Stan Lee's Strange Legal Saga Continues With a Restraining Order Against His Manager Keya Morgan [Updated]

We may earn a commission from links on this page.

As more reports detailing Stan Lee’s recent financial woes and allegations of elder abuse have surfaced in past weeks, it’s become increasingly clear that the 95-year-old comics legend has been in desperate need of someone to protect him from those seeking to take advantage.

In a surprising turn of events, it seems as if Lee’s stepping up to the plate to become his own hero. According to The Hollywood Reporter, Lee has been granted temporary restraining order against Keya Morgan, his current manager, who has been in control of Lee’s social media accounts. Earlier this week, Morgan was arrested by the Los Angeles Police Department under suspicion of having filed a false police report, though details about the filed report have not yet been released.

While Morgan would not be the first business partner that Lee distanced himself from in recent months, Lee’s restraining order is noteworthy considering the slew of video messages and photos he’s posted to Twitter recently expressing his faith in Morgan. After months of general inactivity, Lee suddenly returned to Twitter earlier this year alleging that all of his other social media accounts had been “hacked” and that Morgan was his “only business partner” with the authority to speak on his behalf. (Note: The specific videos alleging the “hackings” have since been deleted from Lee’s Twitter page.)


Though all of Lee’s most recent tweets have been written in the first person and the videos feature a seemingly lucid Lee, there has been no way of telling whether Lee was actually speaking for himself.


At the same time, however, Lee’s restraining order does gel with a report from earlier this year detailing Lee’s accusations that Morgan, along with others, was a person with “bad intentions” toward him and his daughter J.C. In a notarized document dated February 13, Lee claimed that Morgan, J.C.’s attorney Kirk Schenck, and Lee’s former manager Jerry Olivarez had “insinuated themselves into relationships with J.C. for an ulterior motive and purpose: to take advantage of Lee and gain control over [Lee’s] assets, property and money.” Olivarez, it should be noted, was connected to the company selling comic books signed with ink that was infused with blood stolen from Lee.

As strange and upsetting as it is to see Lee becoming even more embroiled in this kind of ugly, messy, public drama, it appears as if he might finally be getting ready to sort this whole mess out—and finally put some distance between himself and anyone who’s trying to get their pound of flesh from him.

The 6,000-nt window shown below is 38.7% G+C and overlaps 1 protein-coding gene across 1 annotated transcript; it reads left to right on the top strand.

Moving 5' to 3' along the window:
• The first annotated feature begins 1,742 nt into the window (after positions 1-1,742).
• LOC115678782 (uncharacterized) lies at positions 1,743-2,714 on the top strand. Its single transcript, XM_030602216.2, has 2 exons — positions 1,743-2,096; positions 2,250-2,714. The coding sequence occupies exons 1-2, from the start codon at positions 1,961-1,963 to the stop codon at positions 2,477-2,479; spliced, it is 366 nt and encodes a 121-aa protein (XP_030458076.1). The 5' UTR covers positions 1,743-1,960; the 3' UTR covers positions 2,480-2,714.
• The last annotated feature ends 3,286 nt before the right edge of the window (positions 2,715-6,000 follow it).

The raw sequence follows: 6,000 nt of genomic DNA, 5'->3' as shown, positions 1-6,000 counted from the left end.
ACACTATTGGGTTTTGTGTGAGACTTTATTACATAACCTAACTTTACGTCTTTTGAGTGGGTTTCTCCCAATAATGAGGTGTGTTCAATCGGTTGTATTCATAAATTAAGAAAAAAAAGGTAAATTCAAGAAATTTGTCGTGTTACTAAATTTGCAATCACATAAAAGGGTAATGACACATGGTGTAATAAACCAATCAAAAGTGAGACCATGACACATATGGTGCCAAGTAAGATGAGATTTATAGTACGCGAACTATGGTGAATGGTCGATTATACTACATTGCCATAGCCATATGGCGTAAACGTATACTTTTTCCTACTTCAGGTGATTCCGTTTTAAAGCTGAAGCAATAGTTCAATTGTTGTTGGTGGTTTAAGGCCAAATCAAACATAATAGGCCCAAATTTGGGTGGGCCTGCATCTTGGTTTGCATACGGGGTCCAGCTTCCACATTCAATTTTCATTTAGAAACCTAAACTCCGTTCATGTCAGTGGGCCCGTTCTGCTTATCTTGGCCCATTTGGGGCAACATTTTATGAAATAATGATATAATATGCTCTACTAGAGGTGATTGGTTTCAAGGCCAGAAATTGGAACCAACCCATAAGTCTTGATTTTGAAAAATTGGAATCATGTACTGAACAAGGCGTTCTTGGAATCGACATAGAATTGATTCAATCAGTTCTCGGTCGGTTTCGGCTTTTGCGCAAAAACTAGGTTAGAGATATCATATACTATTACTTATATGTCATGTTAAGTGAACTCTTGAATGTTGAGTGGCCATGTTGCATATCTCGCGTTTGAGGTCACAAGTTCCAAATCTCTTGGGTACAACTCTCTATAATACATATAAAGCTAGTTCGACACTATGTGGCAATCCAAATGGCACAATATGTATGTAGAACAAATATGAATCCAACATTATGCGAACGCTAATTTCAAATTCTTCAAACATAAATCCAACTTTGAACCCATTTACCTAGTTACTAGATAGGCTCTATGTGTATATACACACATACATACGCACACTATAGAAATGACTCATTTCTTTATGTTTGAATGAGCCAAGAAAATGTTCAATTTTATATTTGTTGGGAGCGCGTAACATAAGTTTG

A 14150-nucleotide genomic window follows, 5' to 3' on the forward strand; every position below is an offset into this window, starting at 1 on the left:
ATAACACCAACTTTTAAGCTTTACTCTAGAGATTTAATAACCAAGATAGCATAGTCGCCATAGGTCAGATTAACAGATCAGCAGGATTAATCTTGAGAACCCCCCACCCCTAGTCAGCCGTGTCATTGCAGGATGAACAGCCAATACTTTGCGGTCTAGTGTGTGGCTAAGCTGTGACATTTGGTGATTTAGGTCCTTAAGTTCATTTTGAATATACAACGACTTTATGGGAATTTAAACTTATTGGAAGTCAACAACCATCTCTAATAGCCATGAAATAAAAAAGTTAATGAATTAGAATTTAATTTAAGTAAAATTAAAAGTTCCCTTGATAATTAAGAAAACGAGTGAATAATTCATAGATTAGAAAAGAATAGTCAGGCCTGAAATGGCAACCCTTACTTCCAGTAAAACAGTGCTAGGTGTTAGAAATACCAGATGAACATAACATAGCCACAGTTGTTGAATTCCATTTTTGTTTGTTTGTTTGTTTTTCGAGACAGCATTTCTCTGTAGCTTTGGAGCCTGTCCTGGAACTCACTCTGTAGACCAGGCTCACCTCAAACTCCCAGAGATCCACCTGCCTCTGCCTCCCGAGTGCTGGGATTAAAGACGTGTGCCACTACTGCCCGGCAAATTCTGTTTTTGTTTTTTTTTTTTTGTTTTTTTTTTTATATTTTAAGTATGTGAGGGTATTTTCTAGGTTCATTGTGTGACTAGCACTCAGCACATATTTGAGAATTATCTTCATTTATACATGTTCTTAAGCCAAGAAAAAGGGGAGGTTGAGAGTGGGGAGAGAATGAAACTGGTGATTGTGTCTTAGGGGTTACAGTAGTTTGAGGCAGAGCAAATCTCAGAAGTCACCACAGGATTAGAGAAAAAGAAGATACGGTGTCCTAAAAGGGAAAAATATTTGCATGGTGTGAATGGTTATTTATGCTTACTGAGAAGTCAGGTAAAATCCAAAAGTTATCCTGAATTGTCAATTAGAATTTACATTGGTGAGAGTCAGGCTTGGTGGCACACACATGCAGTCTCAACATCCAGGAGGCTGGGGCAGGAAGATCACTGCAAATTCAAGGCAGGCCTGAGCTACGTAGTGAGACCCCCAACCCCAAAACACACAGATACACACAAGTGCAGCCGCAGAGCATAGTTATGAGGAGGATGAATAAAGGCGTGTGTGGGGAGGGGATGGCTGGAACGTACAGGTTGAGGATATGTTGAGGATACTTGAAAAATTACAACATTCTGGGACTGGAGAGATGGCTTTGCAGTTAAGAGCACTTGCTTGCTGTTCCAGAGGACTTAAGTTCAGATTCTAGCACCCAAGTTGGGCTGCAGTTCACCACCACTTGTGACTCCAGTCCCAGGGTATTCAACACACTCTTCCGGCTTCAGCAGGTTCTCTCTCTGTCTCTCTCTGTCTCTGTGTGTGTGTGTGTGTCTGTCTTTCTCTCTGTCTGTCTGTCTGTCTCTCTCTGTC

Update 6/13: this article has been updated to reflect that Lee was temporarily granted his request for a restraining order today. A court date to decide whether the order will be permanent has been set for July 6.

Update 6/14: Because Morgan was acting as Lee’s guardian prior to his request for a restraining order, according to a new NY Times report, a judge has appointed attorney Tom Lallas to be Lee’s “guardian ad litem,”—a person designated to make decisions in the best interest of someone who’s unable to advocate for themselves.


In court documents, Lallas alleged that many of Lee’s ongoing health issues with his memory, vision, and hearing made it impossible for him to “resist undue influence” from those bad actors who might attempt to gain access to his finances. Lallas was direct in his statement about his belief that Morgan was attempting to take advantage of Lee:

“Petitioner, along with law enforcement and Adult Protective Services, believes that Mr. Morgan is unduly influencing Mr. Lee and isolating him.”


The NY Times also spoke to the Los Angeles Police Department to get more information about Morgan’s recent arrest:

In a probable cause arrest warrant and police documents, a Los Angeles police detective said that he, along with another detective and a Los Angeles County Adult Protective Services social worker, went to perform a welfare check on Mr. Lee on May 30.

When they arrived at his home, they told security personnel to refuse entry to anyone who came calling on Mr. Lee during the interview, the documents said. Soon after that, Mr. Morgan arrived and was refused entry, after being told by a security guard that detectives and the social worker were inside.

Mr. Morgan then called 911 and reported that three “unidentified” people had gone into Mr. Lee’s home and “locked everyone out,” according to a transcript of the 911 call.


The police also told them they “were not conducting an elder abuse investigation related to Mr. Lee.”

While he did not speak to the NY Times, Morgan denied the new accusations to TMZ on Wednesday and pointed to statements Lee has made in videos as proof that the two were, in fact, on good terms. This newest turn of events, Morgan said, are the result of Lee’s daughter J.C. acting out of spite:

“I have taken great care of Stan Lee for the past many years, and have never had a problem directly with Stan. I have a fantastic relationship with him for the past many years as he has stated countless times on the record and I literally saved his life once.

This is a witchhunt by his daughter and her lawyer against me because she cannot stand the fact Stan likes me so much. I will 100% prove beyond a shadow of a doubt that the allegations against me are false. And I will definitely take legal action against anyone who is making up these lies. The truth will come out.”


This story is developing.